As the bomb dropped, the aircraft jumped, relieved of its weight, and Tibbets went into his sharp turn. Forty-three seconds later, as the bomb reached detonation altitude preset at 1,890 feet above ground, the sky lit up. Even with dark goggles over the crew's eyes, they felt as though someone had sparked a flashbulb in their eyes. The shock wave arrived another forty-five seconds later. This was the moment of truth. The aircraft rocked, but withstood the blast. The immediate danger was over. Meanwhile, the mushroom cloud was rising faster than anything any of them had ever seen, soon reaching an altitude of nine miles, three miles above their own cruising altitude. Down below, Nelson recalls, "The town was just a big mess of flame and dust." Van Kirk says it "looked like a pot of bubbling tar." There wasn't much to be discerned, so the three aircraft turned and headed for home. Nelson recalls their saying, on the way back, "that the war was over.... We couldn't see how they could possibly go on any longer ... with this device."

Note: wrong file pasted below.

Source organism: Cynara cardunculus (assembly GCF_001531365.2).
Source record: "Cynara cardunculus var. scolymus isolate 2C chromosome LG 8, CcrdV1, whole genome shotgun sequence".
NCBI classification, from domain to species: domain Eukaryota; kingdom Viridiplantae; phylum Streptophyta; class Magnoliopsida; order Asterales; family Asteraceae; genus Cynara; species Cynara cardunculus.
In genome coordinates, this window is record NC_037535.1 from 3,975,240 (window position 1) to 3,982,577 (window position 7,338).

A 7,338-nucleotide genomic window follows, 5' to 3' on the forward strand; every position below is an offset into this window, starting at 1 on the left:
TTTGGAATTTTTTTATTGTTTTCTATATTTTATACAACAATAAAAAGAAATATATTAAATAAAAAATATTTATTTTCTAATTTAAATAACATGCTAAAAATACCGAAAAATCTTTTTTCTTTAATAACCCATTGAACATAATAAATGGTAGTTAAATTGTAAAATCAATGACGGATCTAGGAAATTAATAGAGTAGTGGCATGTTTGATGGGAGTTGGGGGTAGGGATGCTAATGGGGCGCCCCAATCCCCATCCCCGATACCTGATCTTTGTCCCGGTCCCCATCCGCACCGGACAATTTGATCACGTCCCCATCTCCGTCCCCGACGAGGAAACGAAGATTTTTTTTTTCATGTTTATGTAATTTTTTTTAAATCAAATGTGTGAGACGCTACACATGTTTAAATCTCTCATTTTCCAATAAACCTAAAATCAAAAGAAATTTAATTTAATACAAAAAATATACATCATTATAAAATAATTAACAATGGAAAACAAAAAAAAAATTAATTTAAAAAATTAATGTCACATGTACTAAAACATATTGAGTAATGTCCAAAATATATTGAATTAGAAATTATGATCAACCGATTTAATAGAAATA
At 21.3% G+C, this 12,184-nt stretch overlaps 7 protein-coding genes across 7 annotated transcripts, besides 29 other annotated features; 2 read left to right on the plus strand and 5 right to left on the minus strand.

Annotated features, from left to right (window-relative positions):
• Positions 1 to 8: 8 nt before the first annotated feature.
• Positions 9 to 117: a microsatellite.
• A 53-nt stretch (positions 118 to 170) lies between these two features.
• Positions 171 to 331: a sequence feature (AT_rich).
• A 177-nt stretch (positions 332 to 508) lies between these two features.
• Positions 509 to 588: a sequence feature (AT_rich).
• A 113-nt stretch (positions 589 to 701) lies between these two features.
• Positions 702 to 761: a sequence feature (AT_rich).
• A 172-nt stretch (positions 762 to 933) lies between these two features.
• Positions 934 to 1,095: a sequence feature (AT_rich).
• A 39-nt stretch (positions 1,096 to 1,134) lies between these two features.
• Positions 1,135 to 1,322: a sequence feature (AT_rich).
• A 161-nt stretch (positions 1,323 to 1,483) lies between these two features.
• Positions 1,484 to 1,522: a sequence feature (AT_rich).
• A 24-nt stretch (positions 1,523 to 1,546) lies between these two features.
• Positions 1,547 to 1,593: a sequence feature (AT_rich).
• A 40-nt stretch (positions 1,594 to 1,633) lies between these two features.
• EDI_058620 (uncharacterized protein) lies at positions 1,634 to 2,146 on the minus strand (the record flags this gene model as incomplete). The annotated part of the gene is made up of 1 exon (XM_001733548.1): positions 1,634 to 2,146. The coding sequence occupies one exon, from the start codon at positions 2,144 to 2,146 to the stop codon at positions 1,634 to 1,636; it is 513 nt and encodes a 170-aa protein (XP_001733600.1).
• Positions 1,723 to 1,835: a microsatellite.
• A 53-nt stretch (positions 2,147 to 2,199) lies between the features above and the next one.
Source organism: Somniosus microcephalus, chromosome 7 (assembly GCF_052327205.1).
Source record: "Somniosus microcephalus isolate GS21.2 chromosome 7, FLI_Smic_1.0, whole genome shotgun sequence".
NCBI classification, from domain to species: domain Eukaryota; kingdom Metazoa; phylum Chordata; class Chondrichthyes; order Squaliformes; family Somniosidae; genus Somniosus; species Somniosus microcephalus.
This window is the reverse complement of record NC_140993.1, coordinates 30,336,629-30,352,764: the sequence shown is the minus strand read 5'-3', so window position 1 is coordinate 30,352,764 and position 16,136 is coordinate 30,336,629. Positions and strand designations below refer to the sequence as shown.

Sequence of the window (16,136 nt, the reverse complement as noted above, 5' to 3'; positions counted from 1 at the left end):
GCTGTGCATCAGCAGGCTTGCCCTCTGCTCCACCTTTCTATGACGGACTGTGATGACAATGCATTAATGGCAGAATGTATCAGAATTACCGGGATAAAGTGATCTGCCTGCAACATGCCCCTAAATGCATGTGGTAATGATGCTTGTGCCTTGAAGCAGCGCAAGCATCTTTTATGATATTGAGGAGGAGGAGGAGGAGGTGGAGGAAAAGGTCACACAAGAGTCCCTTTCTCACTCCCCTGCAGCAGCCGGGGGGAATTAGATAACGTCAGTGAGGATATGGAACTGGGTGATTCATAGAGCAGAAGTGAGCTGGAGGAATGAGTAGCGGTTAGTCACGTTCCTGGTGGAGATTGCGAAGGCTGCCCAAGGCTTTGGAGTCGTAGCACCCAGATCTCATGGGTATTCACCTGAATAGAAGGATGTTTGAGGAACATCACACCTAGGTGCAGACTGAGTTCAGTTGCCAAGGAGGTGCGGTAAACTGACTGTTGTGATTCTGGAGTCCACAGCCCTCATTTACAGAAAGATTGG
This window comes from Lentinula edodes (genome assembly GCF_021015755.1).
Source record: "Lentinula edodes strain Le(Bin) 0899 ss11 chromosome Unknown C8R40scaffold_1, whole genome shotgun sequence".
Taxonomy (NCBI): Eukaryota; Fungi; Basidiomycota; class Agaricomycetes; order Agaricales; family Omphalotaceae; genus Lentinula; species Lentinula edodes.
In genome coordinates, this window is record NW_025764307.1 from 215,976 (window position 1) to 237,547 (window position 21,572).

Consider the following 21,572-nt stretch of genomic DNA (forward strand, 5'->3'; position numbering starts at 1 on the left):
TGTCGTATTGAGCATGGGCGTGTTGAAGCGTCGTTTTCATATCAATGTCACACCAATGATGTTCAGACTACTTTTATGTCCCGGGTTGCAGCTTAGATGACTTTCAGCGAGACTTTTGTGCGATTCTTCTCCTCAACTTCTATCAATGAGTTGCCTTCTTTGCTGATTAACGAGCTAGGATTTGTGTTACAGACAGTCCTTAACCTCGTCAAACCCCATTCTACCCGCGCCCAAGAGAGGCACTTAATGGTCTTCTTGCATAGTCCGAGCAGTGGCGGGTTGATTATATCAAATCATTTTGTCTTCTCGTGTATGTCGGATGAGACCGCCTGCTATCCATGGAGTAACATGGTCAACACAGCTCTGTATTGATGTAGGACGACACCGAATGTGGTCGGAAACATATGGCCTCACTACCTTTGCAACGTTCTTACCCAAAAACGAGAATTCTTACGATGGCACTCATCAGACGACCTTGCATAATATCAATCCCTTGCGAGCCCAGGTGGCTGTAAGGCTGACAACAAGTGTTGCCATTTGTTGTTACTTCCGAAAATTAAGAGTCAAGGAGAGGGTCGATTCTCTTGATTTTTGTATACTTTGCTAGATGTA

Looking back, Ferebee says, "We don't think we should be glorified or the airplane be glorified. Just ... show what it did in that period of time. Things are much different now, and people look at things much different. But it's got to be considered in the time period that it happened."

The Enola Gay's copilot, Bob Lewis, did consider it at the time. As the last entry in the log he had been asked to keep of the mission, he wrote, "My God!"

The Hiroshima mission did not end the war. Despite the scale of destruction, the Japanese did not immediately give up. Nelson thinks, "It required something else, and that something was the second bomb.... The second bomb was a necessity.... It did show that we had more than one weapon." He feels that the bomb dropped on Nagasaki "worked--because three days later they did concede defeat."